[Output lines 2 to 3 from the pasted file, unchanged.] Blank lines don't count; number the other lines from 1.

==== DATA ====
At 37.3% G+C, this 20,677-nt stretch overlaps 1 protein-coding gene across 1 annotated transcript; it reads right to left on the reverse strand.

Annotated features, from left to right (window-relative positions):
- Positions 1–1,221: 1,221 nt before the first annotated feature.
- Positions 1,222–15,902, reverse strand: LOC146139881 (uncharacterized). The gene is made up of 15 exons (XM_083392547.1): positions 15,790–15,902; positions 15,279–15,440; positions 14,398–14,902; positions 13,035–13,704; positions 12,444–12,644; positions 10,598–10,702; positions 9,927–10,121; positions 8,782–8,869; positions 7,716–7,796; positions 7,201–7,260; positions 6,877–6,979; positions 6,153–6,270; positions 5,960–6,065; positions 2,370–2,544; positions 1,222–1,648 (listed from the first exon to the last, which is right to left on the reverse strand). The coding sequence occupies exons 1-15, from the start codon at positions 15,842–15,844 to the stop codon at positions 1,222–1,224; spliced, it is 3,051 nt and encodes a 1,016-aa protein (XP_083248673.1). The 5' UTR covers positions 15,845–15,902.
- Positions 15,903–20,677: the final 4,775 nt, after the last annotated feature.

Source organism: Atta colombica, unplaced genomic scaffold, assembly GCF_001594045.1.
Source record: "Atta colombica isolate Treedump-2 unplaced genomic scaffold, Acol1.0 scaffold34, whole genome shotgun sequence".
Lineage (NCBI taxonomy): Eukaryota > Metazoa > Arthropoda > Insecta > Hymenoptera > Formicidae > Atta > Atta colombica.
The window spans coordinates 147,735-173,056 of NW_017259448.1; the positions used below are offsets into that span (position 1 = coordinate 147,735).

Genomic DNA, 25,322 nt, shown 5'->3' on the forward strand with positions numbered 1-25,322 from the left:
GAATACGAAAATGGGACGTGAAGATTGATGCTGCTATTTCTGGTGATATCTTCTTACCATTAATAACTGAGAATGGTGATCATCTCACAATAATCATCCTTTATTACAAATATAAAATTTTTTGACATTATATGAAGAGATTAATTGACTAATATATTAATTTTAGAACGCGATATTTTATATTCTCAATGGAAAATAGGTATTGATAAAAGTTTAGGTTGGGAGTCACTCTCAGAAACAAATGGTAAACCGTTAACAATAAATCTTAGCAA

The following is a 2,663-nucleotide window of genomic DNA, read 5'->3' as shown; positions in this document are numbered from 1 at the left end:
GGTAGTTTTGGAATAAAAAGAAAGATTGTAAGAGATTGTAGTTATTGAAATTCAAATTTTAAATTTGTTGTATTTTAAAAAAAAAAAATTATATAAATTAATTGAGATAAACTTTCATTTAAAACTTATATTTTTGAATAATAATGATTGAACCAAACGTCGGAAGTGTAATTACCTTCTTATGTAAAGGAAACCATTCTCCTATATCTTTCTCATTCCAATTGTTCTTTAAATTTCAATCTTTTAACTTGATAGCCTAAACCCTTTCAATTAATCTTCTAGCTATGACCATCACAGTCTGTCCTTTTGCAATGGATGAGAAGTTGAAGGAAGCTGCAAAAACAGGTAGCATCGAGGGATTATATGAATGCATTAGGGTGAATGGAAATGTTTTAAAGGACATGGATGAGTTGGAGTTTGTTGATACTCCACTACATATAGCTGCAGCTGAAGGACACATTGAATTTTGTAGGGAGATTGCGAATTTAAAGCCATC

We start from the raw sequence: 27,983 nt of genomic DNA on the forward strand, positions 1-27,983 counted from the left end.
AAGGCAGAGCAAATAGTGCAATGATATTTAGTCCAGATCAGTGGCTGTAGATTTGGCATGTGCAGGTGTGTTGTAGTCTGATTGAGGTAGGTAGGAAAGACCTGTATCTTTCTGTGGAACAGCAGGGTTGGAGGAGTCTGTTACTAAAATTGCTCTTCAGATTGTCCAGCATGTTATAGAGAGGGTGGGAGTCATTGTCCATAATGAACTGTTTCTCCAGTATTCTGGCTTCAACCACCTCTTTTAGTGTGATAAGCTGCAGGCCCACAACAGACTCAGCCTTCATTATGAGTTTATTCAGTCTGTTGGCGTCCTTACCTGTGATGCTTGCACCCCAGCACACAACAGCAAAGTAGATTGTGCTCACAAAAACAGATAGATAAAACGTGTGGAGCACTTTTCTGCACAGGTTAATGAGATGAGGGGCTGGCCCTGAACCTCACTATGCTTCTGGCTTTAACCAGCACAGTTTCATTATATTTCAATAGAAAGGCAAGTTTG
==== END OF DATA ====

Annotated features, from left to right (window-relative positions):
- Positions 1–1,221: 1,221 nt before the first annotated feature.